About: Empire is a(n) research topic. Over the lifetime, 38803 publication(s) have been published within this topic receiving 581731 citation(s). The topic is also known as: world power (empires).
Papers published on a yearly basis
01 Jan 2004
Abstract: By colonizing and interconnecting more areas of life ever more deeply, empire has actually created the possibility for a revolutionary kind of democracy. Now the previously silent, oppressed masses' can form a multitude capable of bringing about radical steps in the liberation of humankind. Exhilarating in its ambition, range and depth of insight, Multitude consolidates the stature of its authors as two of the world's most exciting and important political philosophers.
01 Jan 1994
Abstract: I. Empire of the Home 1. The Lay of the Land 2. "Massa and Maids 3. Imperial Leather 4. Psychoanalysis, Race and Female Fetish II. Double Crossings 5. Soft-Soaping Empire 6. The White Family of Man 7. Olive Schreiner III. Dismantling the Master's House 8. The Scandal of Hybridity 9. "Azikwelwa" (We Will Not Ride) 10. No Longer in a Future Heading
•25 Oct 2002
Abstract: The experience of colonization and the challenges of the post-colonial world have produced an explosion of new writing in English. This diverse and powerful body of literature has established a specific practice of colonial writing in cultures as diverse as India, Australia, the West Indies, Africa and Canada. This comprehensive study opens debates about the interrelationships of these literatures, investigates the powerful forces acting on language in the post-colonial text and shows how these texts constitute a radical critique of the assumptions underlying Eurocentric notions of literature and language.
Abstract: Scholars of culture, humanities and social sciences have increasingly come to an appreciation of the importance of the legal domain in social life, while critically engaged socio-legal scholars around the world have taken up the task of understanding "Law's Empire" in all of its cultural, political, and economic dimensions. The questions arising from these intersections, and addressing imperialisms past and present forms the subject matter of a special symposium issue of Social Identities under the editorship of Griffith University's Rob McQueen, and UBC's Wes Pue and with contributions from McQueen, Ian Duncanson, Renisa Mawani, David Williams, Emma Cunliffe, Chidi Oguamanam, W. Wesley Pue, Fatou Camara, and Dianne Kirkby. This paper introduces the volume, forthcoming in late 2007. The central problematique of this issue has previously been explored through the 2005 Law's Empire conference, an informal but vibrant postcolonial legal studies network.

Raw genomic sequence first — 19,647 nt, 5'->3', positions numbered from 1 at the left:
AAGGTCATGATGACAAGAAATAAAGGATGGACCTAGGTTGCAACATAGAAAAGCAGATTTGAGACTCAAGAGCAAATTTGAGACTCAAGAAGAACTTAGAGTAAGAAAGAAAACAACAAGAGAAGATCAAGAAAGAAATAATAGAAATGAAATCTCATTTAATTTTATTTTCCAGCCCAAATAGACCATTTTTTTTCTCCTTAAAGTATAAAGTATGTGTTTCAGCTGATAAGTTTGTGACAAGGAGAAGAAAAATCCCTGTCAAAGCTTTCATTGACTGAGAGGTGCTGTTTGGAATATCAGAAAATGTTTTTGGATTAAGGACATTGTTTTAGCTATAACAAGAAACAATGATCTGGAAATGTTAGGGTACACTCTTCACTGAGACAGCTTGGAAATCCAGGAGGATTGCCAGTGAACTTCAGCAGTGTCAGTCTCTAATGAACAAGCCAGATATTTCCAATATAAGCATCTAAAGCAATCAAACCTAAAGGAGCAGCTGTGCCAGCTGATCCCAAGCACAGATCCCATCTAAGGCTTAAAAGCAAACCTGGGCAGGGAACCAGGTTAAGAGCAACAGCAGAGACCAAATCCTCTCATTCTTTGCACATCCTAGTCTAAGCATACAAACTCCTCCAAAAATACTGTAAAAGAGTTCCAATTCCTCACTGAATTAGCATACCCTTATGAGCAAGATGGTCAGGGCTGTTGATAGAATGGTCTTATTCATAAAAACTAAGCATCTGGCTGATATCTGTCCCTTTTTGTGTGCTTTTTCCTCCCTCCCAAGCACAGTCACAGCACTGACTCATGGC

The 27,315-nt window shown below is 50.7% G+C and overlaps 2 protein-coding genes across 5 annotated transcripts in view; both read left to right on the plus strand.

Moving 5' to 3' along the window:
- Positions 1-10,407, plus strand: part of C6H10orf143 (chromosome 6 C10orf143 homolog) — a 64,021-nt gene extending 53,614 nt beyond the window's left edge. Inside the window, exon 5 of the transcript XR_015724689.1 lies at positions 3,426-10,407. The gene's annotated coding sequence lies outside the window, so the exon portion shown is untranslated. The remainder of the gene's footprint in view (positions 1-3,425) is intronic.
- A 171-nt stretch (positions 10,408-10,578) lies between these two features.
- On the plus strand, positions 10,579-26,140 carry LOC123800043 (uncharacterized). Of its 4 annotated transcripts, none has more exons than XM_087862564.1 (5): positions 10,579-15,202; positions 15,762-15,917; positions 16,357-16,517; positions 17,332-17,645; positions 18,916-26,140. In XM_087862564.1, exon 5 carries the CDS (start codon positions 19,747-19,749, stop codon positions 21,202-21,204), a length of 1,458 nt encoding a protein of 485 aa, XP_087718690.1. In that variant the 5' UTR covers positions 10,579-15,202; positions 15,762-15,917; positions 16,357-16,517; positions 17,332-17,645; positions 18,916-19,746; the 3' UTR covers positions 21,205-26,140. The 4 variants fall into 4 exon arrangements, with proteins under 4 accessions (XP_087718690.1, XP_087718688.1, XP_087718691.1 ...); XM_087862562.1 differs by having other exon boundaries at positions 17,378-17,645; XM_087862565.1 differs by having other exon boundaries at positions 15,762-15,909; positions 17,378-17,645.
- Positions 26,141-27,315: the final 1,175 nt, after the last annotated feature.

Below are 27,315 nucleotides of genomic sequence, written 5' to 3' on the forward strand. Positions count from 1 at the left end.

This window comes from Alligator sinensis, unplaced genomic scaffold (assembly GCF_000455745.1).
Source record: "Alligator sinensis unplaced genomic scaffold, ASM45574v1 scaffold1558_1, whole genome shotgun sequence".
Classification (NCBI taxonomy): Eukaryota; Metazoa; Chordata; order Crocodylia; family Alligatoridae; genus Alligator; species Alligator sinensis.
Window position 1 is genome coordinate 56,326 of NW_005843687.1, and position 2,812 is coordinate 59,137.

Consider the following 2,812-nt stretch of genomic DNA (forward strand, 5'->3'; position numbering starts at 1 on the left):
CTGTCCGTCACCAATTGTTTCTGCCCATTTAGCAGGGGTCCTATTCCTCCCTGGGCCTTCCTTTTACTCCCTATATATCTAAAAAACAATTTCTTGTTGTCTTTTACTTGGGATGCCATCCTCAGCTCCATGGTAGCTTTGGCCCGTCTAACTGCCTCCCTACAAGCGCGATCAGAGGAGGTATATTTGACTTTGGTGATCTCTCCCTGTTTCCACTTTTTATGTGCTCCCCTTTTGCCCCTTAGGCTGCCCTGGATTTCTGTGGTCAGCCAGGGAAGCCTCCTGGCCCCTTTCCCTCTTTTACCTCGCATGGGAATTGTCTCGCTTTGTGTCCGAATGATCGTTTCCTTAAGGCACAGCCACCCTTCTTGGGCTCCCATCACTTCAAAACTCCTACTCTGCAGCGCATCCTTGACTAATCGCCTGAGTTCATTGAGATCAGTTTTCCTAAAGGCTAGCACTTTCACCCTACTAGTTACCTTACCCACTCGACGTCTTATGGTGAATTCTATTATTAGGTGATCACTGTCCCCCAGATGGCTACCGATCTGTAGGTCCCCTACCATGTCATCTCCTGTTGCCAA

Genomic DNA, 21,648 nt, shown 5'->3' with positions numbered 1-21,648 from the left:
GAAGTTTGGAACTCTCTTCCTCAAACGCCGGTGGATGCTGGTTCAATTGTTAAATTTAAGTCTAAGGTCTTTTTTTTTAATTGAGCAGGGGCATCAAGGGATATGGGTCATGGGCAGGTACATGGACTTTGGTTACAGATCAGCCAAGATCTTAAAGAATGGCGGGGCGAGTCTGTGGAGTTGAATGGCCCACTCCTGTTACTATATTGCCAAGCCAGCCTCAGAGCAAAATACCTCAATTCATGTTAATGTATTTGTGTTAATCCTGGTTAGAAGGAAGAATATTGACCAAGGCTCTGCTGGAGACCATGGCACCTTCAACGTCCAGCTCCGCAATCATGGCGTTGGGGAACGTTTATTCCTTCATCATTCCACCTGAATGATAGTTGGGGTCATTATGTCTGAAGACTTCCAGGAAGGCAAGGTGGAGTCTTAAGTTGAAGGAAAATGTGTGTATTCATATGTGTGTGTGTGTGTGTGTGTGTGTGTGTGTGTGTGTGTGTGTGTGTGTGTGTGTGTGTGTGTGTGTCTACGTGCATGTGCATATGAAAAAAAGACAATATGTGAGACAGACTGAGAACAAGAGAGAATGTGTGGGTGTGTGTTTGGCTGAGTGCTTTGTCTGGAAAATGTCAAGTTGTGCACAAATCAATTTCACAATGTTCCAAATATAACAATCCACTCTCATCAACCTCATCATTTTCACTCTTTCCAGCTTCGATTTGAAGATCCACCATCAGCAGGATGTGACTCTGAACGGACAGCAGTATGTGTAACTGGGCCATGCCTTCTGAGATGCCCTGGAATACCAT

01 Jan 1986
Abstract: In this reprint of Law's Empire,Ronald Dworkin reflects on the nature of the law, its given authority, its application in democracy, the prominent role of interpretation in judgement, and the relations of lawmakers and lawgivers to the community on whose behalf they pronounce. For that community, Law's Empire provides a judicious and coherent introduction to the place of law in our lives. Previously Published by Harper Collins. Reprinted (1998) by Hart Publishing.